All of these aspects add up to an incredible time management/strategy game that's a lot of fun to play. Highly recommended. Other than the suggestion for mini-games there's really not a whole lot to say in the way of recommendations because the game is loaded with features as it is.
The Good: Tons of game modes add up to a very deep and fulfilling experience.
The Bad: Can't go straight into just making chocolates.
The Ugly: No ugly here.
Bottom Line: Highly recommended for fans of time management games. It's a bit pricey at $5. Will you get $5 worth out of it? Yes! It won't be $5 wasted.
Edit: When I published this review this morning the game was $1.99. I just noticed the game has been lowered to $0.99. If you don't have a memory game and want one, this has great sounds and graphics. And if the price being lowered has anything to do with this review, that means the developer is very responsive to feedback and we could very well see improvements in this app's future.
This is a memory game, in which you turn and match pairs of tiles in order to clear them from the board. There's some Zelda-esque music while you play. There's a little clink noise when you match a pair. That's it for music and sound effects. The music is relaxing and pleasant, but there's no way to turn it off (other than lowering the volume). There's a bit of a loading time when starting the game, and it's probably related to the relatively large size of the app (for a memory game, that is) at 22.2 megs.
From the title screen you have to screen to get to the board, but it doesn't say anywhere. It'd be great for it to have a Start button. Games are not saved from session to session. The ability to save would be a great addition.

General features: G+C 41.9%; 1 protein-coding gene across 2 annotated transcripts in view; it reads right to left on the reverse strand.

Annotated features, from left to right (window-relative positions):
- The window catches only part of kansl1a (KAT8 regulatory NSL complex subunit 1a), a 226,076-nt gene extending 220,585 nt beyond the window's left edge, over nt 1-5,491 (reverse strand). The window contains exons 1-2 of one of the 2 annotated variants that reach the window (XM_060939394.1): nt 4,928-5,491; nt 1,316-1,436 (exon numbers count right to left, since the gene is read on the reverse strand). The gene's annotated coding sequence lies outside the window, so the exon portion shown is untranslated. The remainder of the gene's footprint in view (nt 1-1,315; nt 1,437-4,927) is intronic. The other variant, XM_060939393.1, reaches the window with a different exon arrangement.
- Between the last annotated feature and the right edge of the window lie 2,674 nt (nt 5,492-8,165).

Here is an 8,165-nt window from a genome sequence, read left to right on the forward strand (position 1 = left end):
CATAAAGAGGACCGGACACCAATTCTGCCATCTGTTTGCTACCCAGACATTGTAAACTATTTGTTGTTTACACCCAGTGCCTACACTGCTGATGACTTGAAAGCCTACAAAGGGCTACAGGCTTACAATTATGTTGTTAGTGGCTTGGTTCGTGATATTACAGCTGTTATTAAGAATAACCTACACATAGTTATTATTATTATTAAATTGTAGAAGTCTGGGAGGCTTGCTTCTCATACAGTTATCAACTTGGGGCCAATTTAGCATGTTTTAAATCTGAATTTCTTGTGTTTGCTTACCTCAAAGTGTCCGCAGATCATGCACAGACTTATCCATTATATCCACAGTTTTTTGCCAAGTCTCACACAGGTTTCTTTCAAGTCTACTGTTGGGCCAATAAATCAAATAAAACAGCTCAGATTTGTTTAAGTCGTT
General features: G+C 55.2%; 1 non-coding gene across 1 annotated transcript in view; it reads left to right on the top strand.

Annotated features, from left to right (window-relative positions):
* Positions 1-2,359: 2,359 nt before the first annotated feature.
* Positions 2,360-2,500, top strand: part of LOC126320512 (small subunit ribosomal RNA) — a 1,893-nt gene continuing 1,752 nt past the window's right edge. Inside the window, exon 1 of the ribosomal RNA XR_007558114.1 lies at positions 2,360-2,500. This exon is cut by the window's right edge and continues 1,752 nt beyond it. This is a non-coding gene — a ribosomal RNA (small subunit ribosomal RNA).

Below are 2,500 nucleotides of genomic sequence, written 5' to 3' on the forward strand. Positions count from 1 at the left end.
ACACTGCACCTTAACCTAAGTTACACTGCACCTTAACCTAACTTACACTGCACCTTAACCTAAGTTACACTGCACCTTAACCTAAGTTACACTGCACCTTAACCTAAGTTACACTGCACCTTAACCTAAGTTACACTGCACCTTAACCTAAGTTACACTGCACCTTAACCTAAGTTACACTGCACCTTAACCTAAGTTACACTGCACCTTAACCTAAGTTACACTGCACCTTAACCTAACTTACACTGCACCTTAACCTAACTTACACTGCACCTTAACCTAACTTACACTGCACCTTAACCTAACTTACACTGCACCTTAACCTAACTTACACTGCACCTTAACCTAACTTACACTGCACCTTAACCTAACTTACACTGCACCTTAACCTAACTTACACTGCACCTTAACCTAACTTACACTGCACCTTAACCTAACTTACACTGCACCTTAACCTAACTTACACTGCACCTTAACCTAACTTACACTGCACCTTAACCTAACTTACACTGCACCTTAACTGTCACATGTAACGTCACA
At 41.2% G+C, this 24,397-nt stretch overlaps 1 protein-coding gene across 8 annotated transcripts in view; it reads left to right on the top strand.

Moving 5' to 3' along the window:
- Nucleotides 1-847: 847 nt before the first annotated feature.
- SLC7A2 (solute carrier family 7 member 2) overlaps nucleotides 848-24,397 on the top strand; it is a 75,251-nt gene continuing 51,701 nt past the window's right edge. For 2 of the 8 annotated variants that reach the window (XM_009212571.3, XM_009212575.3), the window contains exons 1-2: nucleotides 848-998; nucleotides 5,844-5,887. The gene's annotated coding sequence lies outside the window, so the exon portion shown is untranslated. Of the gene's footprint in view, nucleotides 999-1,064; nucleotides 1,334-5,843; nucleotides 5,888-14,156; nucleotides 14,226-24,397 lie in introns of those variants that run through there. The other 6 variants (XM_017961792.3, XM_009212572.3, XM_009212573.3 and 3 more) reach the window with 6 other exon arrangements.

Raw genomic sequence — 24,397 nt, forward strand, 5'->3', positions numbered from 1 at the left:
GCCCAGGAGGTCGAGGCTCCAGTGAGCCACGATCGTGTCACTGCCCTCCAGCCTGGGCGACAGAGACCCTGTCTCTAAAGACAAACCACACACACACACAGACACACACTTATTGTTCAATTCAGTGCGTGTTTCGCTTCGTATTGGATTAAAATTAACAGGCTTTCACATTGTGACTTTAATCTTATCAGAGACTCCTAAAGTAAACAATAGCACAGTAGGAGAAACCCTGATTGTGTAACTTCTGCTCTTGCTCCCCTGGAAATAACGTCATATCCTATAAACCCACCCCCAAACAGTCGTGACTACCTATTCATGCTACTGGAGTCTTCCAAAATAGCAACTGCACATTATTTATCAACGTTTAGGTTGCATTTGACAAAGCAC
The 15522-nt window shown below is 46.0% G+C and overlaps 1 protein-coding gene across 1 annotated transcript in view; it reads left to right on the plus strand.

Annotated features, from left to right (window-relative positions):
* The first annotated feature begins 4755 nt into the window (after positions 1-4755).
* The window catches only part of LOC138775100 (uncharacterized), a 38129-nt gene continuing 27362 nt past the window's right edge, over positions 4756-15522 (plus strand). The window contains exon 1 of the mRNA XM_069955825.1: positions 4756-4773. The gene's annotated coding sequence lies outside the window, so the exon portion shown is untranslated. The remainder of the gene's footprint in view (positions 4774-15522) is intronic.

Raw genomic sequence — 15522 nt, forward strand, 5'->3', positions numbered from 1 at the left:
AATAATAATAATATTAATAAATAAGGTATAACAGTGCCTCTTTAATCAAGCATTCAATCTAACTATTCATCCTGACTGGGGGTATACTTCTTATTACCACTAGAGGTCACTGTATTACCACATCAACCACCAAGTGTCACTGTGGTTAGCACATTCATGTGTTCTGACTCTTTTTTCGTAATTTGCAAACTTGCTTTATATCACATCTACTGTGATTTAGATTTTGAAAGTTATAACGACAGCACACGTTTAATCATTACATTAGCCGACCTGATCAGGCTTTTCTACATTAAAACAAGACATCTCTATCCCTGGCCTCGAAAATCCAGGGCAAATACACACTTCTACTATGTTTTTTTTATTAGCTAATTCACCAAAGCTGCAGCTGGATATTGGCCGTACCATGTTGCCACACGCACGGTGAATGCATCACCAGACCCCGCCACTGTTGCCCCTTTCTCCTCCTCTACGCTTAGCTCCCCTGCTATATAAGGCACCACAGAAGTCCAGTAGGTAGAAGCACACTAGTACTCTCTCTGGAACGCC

A good twist is that not only do you have to match objects, you also have to match the color of the object.
When you make a match, both tiles get a ring of flowers around them which disappears in a few seconds. This game would NOT let me take a picture while two tiles were turned (first time I've encountered this), so you'll just have to take my word for it.
The game screen includes a 4X5 board, an option to reset the board, how much time has elapsed, and your best time so far. There doesn't seem to be a way to reset the best time. A little butterfly flutters across the screen, disappears, reappears. There's four pairs of flowers in bloom.
The Good: Relaxing music and polished graphics.
The Bad: Too basic. Not enough options. No saving. Bit of a load time every time you start a game.
The Ugly: No option to turn the sound off.
Bottom Line: Too basic right now. There's tons of memory games at the app store and others have more options. If you want a memory game with pretty graphics and relaxing music, this is a good choice, but I wouldn't recommend at the $2 price tag. Add boards of different sizes and maybe a storyline where you progress through boards of escalating difficulties, and this could easily go up a buck and still be highly recommended. If you want a memory game and are trying to decide which to get, this has more polished graphics than others and the sound is a plus also. So if you want a memory game this is as good as other options and better in the graphics and sound areas, but lacks options.
You're probably familiar with the premise of this game. You're in the middle of I-15, sister to the left, brother to the right, dog jumping from one pair of legs to the other, one parents driving while the other looks at the map, and every two minutes "Are we there yet?" Someone comes up with the idea of counting license places to pass the time and, paper and pencil handy, half an hour goes by.